307 Grafton St #203, Shrewsbury, MA 01545

The Stages of Gum Disease

We’ve covered the basics of gum disease, the inflammation of the mouth’s soft tissue and bone that holds the teeth in place, in our recent gum disease crash course, but it’s also important to know the stages of gum disease so you can stay on alert. Gum disease is a common ailment — half of American adults over the age of 30 experience gum disease —that’s treatable but if ignored, the early manageable stages of gum disease worsen and become more difficult to treat. If you notice inflamed gums, it’s important to schedule a dental check-up.

Stage 1: Gingivitis

Gingivitis is the inflammation of the gums, the soft tissue surrounding the teeth. Gingivitis is the most common form of gum disease that most adults experience, and fortunately, it’s easier to treat than advanced stages because the bone supporting the teeth is not yet affected. Signs of gingivitis include red, swollen and tender gums that bleed while brushing, flossing or eating hard foods. You may also notice plaque and tartar build-up along the gum line. Gingivitis is most often caused by poor dental hygiene; if you follow the recommend twice-daily teeth brushing and daily flossing, you can easily prevent gingivitis. Anti-bacterial mouthwash is also helpful in clearing the bacteria that leads to plaque build-up and gingivitis. Other risk factors for gingivitis include smoking, use of tobacco products, and stress.

Stage 2: Early Periodontitis

If gingivitis is not treated and the bad oral habits are not corrected, gum disease can worsen and become periodontitis. Periodontitis is a serious gum infection that not only damages the soft tissue but also damages the bone that supports the teeth. In the early stages of periodontitis, you’ll experience bone loss, increased plaque and tartar build-up and persistent inflammation of the gums.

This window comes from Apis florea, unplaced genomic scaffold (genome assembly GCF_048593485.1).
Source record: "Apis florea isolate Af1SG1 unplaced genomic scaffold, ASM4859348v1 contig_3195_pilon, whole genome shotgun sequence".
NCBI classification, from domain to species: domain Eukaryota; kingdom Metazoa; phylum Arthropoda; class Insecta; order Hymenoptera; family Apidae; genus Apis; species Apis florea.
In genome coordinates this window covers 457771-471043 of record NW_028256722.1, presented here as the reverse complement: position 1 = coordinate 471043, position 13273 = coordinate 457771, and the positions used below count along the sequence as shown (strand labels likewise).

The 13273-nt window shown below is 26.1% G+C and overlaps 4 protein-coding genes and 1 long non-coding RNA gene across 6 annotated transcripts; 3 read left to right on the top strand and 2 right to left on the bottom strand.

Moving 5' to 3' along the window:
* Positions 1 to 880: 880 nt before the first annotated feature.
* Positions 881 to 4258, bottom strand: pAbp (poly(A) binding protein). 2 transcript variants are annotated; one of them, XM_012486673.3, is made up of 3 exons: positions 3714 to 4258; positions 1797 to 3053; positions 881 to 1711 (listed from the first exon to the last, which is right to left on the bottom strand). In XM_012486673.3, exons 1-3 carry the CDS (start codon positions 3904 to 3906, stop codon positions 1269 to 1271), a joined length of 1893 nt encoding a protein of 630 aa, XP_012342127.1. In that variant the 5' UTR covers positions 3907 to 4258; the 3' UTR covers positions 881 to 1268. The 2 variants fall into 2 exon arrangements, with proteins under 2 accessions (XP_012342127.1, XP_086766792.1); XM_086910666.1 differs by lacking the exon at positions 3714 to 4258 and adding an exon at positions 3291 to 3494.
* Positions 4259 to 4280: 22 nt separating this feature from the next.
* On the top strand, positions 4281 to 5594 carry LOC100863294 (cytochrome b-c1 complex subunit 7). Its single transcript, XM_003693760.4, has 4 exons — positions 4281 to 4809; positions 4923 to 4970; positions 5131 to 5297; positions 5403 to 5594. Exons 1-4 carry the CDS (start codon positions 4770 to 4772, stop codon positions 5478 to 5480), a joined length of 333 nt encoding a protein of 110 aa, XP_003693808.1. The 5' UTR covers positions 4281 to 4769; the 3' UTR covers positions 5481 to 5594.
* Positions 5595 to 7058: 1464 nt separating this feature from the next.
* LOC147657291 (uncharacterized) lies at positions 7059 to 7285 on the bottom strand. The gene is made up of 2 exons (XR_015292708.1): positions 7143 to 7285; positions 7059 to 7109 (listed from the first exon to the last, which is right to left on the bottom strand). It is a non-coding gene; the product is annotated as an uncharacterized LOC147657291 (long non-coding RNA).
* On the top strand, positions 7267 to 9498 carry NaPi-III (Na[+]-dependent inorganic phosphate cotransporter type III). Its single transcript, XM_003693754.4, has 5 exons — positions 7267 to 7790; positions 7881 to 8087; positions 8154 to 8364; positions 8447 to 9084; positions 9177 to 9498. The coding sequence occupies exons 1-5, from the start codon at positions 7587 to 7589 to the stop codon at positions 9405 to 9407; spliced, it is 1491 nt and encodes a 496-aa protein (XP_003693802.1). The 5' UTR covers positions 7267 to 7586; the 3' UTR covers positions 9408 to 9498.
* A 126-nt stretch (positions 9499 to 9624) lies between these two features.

Stage 3: Moderate Periodontitis

As periodontitis worsens, inflammation of the gums persists and results in moderate bone loss. You will notice that your gums are receding and your teeth appear longer. Periodontitis destroys the bone and the stability of your teeth are at risk.

Stage 4: Advanced Periodontitis

Advanced periodontitis develops when the infection remains untreated and the poor hygiene persists. Advanced periodontitis is marked by severe bone loss and loss of teeth. Periodontitis also puts you at increased risk for heart attack and stroke. Periodontitis may require surgery to repair the damaged bone structure.


At Modern Dentistry, Todd A. Pizzi, DDS, and Luciana Messina, DDS, are dedicated to providing high-quality cosmetic, restorative, and preventive dentistry services to patients and families in Shrewsbury, Worcester, North and South Grafton, Westborough, Southborough, Northborough, Boylston, Hopkinton, Millbury, and all surrounding communities. To schedule your next appointment, contact our office by calling (508) 842-6356 today.